I have been thinking a lot about BASIC recently, and it seems that I have a lot to say about it, so I will break up this huge blog entry that I wrote about BASIC into smaller, more digestible ones.
Right now BASIC is mostly derided or hated. Yet since the 60s to the 90s, it is the language that most people learned how to program. John George Kemeny and Thomas Eugene Kurtz created a masterwork learning programming language. And they did this early in the history of computing. As it is, BASIC was designed to teach people the rudiments of programming. And on this goal, BASIC has been the most successful teaching language ever made.
BASIC has a series of characteristics that makes it so successful. The most important is that it is small. Very small. The core of the language can be printed out in a single sheet of paper. Because it is so small, it can teach the core ideas about programming, such as assignments, conditional, and loops. One can learn the core between in about a weekend. The lack of a greater language makes the learner focus on the concepts rather than on syntax. The small size of the language is probably the reason why it became the default language of the home computer of the 70s and 80s.
Another important feature was that it gave you quick feedback. With a few strokes, one could see something happening on the screen. The feedback loop is powerful; and especially important in programming education. Many programmers remember the feeling of power that they felt when they understood that they could control the machine. BASIC, thanks to its economy in typing strokes, gives that feeling fast.
Finally, BASIC had an environment that got out of the way. Once one learned how to run, save, and open a file, one could focus on programming. The text editor was simple, and for all practical purposes, invisible.
One can accuse me of being nostalgic about BASIC. They can point out the many faults that the language has such as the lack of consistent functions, subroutines, the GOTO command, the bad learning habits picked up by the language, etc. No, I am not ignoring them. it happens that they get mentioned too much, and the strengths of BASIC are not acknowledge enough. Furthermore, we forget to remember a curious historical incident that occurred to the language and which brings forth its shortcomings:
It was a learning language for beginners
It was not meant to be a professional language. It was not meant to be used for big programs. Most of the problems attributed to the language come from its accidental misuse as a professional programming language. The same characteristics that makes the language great as a teaching tool is what makes it horrible as a professional language. Some of the bad thinking habits grew out of necessity when writing programs around BASIC's limitations.
Eventually the shortcomings to the language were addressed with newer versions of that extended the language and gave it greater flexibility and addressed its former problems, but the reputation damage of caused by the 80s versions of the language was done.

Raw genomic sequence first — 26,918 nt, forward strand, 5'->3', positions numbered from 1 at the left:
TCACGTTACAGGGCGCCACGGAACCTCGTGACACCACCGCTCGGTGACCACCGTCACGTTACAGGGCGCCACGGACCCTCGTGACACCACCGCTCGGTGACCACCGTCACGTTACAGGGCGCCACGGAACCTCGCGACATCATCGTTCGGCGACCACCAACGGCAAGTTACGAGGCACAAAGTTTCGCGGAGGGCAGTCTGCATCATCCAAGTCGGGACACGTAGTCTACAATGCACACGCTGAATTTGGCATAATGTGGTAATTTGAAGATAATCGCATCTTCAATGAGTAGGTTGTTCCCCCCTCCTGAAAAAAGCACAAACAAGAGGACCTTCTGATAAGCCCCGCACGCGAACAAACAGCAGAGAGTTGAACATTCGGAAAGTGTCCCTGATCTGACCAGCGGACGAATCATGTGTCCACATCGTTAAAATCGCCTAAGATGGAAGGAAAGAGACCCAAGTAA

That was history. The question today is whether there is a place for BASIC in education. This year we have seen a lot of interest in the internet about people wanted to learn how to code. I personally feel conflicted on this. How much of BASIC's success can we explain by existing at the right time? Maybe it is too old? Maybe newer languages such as python, ruby, or Scratch are better substitutes? I will explore some of these questions in future posts, where I compare different languages.
Here is another beautiful project from Bella.
Bella did her first programming tutorial tonight! This is her work; a scratch project. I am so proud of her. Crunchy Granola Academy seeks to give a sound technology education to its students!
To stop it, click on the red stop sign on the top right. To start it again, click on the green flag.
Today we had a successful chess lesson with Alexander and Isabella. Alexander helped to put the pieces on the board, mirroring what Isabella was doing. We played a few games of pawn games. Next time, we are going to delve into lesson two!
This morning, at Crunchy Granola Academy, we finished out trebuchet models. Here you can see our young engineers working earnestly on their machines. Smile to the camera, Alexander! Now put back your hard hat. Safety First!
Isabella successfully launched a cherio from her model. Notice the pink sling. Isabella designed the stabilizing system; without it, the trebuchet flips over. The standard solution is to put the structure on wheels; she decided to stabilize it with extra anchors instead.
Here is detail shot of the sling and weight. The weight is a battery taped to the rod. The sling was made with a rag.
Our learning experience showed that the hardest part of making these models is to make an appropriate sling. The wrong sling shape will not throw the objects the right way. Our models were so small that making the slings were tricky. We believe that making a bigger model should make the sling making easier.
Isabella, a student at Crunchy Granola Academy, started her first magazine. it is called, "Bird, The Field Guide Magazine". This is another project that she conceived and started all by herself.
Here is what an issue looks in the inside: